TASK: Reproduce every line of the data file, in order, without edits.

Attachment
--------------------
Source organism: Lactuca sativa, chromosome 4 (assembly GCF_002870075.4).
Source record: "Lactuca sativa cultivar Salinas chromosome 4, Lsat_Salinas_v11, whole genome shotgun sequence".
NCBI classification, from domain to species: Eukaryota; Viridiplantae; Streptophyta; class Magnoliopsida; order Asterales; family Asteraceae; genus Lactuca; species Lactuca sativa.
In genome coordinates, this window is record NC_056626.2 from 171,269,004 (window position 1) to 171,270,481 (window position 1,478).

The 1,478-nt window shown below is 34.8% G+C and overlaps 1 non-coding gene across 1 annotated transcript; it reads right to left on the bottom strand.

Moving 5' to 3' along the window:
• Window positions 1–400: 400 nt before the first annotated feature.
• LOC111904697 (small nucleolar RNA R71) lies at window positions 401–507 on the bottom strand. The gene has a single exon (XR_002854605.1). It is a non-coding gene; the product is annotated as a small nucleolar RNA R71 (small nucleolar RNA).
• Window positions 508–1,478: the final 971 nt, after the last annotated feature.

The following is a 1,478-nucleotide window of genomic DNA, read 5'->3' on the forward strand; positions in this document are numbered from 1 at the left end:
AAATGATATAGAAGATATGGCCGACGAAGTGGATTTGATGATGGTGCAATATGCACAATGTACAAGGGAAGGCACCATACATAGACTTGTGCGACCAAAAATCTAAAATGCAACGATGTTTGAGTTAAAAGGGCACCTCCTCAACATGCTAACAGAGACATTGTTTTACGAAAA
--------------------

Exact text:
Source organism: Lactuca sativa, chromosome 4 (assembly GCF_002870075.4).
Source record: "Lactuca sativa cultivar Salinas chromosome 4, Lsat_Salinas_v11, whole genome shotgun sequence".
NCBI classification, from domain to species: Eukaryota; Viridiplantae; Streptophyta; class Magnoliopsida; order Asterales; family Asteraceae; genus Lactuca; species Lactuca sativa.
In genome coordinates, this window is record NC_056626.2 from 171,269,004 (window position 1) to 171,270,481 (window position 1,478).

The 1,478-nt window shown below is 34.8% G+C and overlaps 1 non-coding gene across 1 annotated transcript; it reads right to left on the bottom strand.

Moving 5' to 3' along the window:
• Window positions 1–400: 400 nt before the first annotated feature.
• LOC111904697 (small nucleolar RNA R71) lies at window positions 401–507 on the bottom strand. The gene has a single exon (XR_002854605.1). It is a non-coding gene; the product is annotated as a small nucleolar RNA R71 (small nucleolar RNA).
• Window positions 508–1,478: the final 971 nt, after the last annotated feature.

The following is a 1,478-nucleotide window of genomic DNA, read 5'->3' on the forward strand; positions in this document are numbered from 1 at the left end:
AAATGATATAGAAGATATGGCCGACGAAGTGGATTTGATGATGGTGCAATATGCACAATGTACAAGGGAAGGCACCATACATAGACTTGTGCGACCAAAAATCTAAAATGCAACGATGTTTGAGTTAAAAGGGCACCTCCTCAACATGCTAACAGAGACATTGTTTTACGAAAA